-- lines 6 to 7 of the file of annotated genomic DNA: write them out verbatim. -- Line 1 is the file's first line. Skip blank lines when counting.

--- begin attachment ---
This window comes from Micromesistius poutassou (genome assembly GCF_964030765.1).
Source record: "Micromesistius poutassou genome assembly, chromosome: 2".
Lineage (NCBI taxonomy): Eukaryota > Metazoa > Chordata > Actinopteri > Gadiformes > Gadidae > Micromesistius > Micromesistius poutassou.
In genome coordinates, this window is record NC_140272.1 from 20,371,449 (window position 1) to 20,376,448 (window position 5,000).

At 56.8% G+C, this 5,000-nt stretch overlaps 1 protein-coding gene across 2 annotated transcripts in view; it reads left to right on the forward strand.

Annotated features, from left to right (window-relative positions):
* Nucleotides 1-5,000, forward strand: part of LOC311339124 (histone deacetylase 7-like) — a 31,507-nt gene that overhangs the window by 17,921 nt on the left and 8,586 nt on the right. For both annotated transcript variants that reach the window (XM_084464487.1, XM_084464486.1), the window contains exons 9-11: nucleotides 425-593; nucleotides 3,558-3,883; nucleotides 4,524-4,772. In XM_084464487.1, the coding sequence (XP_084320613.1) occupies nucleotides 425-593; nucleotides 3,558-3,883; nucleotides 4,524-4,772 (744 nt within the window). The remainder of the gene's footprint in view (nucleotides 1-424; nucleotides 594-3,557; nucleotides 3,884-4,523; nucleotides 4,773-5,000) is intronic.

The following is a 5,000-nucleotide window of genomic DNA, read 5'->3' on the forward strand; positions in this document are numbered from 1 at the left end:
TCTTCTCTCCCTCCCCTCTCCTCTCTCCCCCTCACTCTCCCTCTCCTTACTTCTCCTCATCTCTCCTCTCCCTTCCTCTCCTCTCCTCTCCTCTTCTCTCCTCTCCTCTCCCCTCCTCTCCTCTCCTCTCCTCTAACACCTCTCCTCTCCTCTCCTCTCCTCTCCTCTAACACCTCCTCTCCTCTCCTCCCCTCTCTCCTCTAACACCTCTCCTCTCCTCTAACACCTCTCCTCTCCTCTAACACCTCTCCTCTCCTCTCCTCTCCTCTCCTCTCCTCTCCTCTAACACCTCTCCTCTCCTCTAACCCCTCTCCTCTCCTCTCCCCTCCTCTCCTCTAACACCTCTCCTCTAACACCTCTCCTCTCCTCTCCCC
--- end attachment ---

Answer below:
Annotated features, from left to right (window-relative positions):
* Nucleotides 1-5,000, forward strand: part of LOC311339124 (histone deacetylase 7-like) — a 31,507-nt gene that overhangs the window by 17,921 nt on the left and 8,586 nt on the right. For both annotated transcript variants that reach the window (XM_084464487.1, XM_084464486.1), the window contains exons 9-11: nucleotides 425-593; nucleotides 3,558-3,883; nucleotides 4,524-4,772. In XM_084464487.1, the coding sequence (XP_084320613.1) occupies nucleotides 425-593; nucleotides 3,558-3,883; nucleotides 4,524-4,772 (744 nt within the window). The remainder of the gene's footprint in view (nucleotides 1-424; nucleotides 594-3,557; nucleotides 3,884-4,523; nucleotides 4,773-5,000) is intronic.